Speaker John BoehnerJohn BoehnerRyan reminds lawmakers to be on time for votes Juan Williams: GOP fumbles on healthcare The Hill's 12:30 Report MORE (R-Ohio) suggested on Wednesday that the House might not support a measure he introduced that would formally authorize the U.S. military mission in Libya.

BoehnerJohn BoehnerRyan reminds lawmakers to be on time for votes Juan Williams: GOP fumbles on healthcare The Hill's 12:30 Report MORE is giving House lawmakers a pair of choices on Libya: a measure authorizing the mission for one year or an alternative proposal that would mandate an end to the combat operation.

The authorizing legislation mirrors a proposal offered in the Senate by Sens. John McCainJohn McCainFrustrated Dems say Obama botched Russia response Coats: Trump seemed obsessed with Russia probe The Hill's Whip List: Senate ObamaCare repeal bill MORE (R-Ariz.) and John KerryJohn KerryFrustrated Dems say Obama botched Russia response Budowsky: Dems madder than hell Tillerson: 'My view didn’t change' on Paris climate agreement MORE (D-Mass.), who have warned against a U.S. withdrawal from the NATO-led mission. Boehner has sharply criticized President Obama for not providing compelling rationale for the operation.

“If you listen to what Senator McCain has said and Senator [Lindsey] Graham [R-S.C.], two friends of mine, and you listen to what I and others have said, we’ve said almost the same exact thing, except that they’re pushing for an authorization in Libya and I don’t think that’s where the House is,” Boehner told reporters Wednesday.

“The fact is the president has not made his case to the members of Congress, he has not made his case to the American people. We’ve been in this conflict for 90 days and the president hasn’t talked to the American people for four or five weeks about why we’re there, what our national interest is and why we should continue.”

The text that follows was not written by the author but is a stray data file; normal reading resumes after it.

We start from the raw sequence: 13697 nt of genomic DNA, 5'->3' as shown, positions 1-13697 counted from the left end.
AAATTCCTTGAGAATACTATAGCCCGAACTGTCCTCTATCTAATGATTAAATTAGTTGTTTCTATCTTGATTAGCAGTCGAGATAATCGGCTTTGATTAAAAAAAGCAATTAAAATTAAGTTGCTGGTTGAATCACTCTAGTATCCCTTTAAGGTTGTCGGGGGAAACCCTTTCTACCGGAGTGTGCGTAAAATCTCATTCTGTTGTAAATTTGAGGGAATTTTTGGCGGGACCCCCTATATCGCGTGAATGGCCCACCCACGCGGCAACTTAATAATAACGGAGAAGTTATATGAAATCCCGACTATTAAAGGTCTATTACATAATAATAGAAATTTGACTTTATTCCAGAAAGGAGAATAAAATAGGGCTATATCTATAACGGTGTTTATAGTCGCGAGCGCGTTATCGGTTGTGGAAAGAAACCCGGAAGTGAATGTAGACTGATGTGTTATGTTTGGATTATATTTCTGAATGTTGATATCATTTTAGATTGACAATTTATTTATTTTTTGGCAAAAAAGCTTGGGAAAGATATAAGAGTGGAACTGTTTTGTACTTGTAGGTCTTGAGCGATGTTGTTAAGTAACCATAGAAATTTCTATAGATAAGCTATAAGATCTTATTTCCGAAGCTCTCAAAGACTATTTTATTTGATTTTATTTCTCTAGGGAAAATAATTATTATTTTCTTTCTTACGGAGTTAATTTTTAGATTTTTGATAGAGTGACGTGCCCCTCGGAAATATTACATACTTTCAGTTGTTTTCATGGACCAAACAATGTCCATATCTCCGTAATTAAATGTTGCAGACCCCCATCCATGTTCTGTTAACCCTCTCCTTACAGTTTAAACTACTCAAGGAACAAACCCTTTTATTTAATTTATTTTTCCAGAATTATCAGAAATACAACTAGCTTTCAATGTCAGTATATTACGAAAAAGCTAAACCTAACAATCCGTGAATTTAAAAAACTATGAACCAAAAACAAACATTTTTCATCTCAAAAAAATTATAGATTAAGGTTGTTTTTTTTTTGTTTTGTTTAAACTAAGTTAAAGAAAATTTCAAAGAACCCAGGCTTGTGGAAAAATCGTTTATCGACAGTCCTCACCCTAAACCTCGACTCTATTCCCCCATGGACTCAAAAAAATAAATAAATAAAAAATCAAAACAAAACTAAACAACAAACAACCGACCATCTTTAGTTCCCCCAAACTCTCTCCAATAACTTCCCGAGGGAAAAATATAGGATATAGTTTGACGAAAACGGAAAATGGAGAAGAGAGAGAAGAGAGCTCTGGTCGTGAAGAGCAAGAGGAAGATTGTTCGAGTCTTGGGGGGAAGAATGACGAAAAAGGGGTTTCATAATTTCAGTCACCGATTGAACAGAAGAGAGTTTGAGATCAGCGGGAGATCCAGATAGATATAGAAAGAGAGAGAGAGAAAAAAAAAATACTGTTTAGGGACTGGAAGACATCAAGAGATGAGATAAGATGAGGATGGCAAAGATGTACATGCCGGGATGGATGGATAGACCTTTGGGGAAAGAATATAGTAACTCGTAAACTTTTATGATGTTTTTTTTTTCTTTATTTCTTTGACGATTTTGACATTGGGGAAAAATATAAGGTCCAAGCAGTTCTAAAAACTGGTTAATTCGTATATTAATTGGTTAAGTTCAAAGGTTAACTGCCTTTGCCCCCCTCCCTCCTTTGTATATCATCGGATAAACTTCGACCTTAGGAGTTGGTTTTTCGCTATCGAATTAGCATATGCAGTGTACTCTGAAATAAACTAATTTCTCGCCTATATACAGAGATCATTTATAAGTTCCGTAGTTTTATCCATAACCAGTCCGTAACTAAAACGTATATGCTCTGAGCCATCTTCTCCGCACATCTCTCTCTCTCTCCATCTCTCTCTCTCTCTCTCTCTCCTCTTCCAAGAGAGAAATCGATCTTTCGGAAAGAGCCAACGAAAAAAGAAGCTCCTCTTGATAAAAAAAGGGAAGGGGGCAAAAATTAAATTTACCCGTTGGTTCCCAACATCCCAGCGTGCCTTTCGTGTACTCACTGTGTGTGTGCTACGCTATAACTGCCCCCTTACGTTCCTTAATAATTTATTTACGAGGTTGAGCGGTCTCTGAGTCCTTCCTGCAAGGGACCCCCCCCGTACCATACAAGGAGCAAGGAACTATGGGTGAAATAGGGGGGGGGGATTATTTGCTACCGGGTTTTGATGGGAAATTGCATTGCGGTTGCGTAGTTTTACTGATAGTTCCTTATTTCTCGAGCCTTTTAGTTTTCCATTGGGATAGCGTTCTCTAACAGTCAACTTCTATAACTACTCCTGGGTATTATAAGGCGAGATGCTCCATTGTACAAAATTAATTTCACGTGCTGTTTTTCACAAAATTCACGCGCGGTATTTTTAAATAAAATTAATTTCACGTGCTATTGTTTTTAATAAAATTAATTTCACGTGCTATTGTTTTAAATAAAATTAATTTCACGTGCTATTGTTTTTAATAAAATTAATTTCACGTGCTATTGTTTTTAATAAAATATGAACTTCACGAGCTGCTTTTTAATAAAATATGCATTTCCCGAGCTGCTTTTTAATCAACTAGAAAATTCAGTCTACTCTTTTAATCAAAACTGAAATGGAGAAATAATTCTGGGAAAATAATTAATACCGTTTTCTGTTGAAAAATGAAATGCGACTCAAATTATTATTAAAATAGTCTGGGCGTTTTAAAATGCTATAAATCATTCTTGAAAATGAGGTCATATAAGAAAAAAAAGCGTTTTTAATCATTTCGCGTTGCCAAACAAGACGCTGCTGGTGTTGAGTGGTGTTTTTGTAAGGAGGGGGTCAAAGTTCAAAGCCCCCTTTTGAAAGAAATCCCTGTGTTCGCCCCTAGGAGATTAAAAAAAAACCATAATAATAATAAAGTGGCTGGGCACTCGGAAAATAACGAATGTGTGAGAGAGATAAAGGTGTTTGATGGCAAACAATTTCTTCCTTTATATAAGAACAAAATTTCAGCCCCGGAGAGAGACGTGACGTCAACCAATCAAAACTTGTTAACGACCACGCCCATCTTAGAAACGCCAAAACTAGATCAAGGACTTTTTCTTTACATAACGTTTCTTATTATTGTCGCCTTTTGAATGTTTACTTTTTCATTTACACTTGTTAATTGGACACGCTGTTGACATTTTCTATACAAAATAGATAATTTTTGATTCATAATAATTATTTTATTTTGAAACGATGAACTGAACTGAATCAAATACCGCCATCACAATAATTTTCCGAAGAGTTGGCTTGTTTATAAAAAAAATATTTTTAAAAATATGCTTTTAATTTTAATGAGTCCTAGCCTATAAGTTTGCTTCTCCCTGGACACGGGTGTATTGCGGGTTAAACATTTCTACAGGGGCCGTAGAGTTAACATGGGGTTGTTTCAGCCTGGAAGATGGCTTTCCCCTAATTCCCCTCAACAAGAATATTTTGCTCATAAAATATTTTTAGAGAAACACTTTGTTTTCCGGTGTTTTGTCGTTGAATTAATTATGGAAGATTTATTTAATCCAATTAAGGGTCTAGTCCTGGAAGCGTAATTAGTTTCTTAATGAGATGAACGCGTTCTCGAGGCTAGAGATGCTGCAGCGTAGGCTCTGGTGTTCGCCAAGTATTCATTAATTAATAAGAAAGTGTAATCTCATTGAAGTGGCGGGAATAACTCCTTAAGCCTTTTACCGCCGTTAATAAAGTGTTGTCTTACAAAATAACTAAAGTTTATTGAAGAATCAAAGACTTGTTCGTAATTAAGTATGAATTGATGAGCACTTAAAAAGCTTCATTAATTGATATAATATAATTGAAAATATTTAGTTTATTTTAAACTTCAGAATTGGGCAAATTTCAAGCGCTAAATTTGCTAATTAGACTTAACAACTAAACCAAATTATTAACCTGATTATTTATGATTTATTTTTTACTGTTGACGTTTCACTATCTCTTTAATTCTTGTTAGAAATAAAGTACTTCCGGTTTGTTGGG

A vote on the measures could come as early as Thursday. Neither Boehner nor his spokesman said which one, if either, he supported.

The Speaker outlined a much different position on Afghanistan, where he acknowledged a weariness on the part of the American people but said he was concerned about a precipitous withdrawal.

“We’re getting there, but we’ve got an awful lot invested there and I’m concerned about a precipitous withdrawal of our troops that would jeopardize the success that we’ve made,” Boehner said.

Obama will address the nation Wednesday night on his plan for drawing down U.S. forces. “If the president listens to the commanders on the ground and the diplomats in the region, and makes a decision I’ll be there to support him,” Boehner said. “Success in Afghanistan is critically important.”

Support for the war in Congress has decreased in recent months. “Members of Congress on both sides of the aisle reflect the opinions and attitudes of their constituents,” Boehner said. “The American people are a bit weary about Afghanistan, and you can’t blame them.”

The Speaker was also asked what he and the president discussed during their golf outing on Saturday. “Golf,” Boehner said. “That was it. Golf.”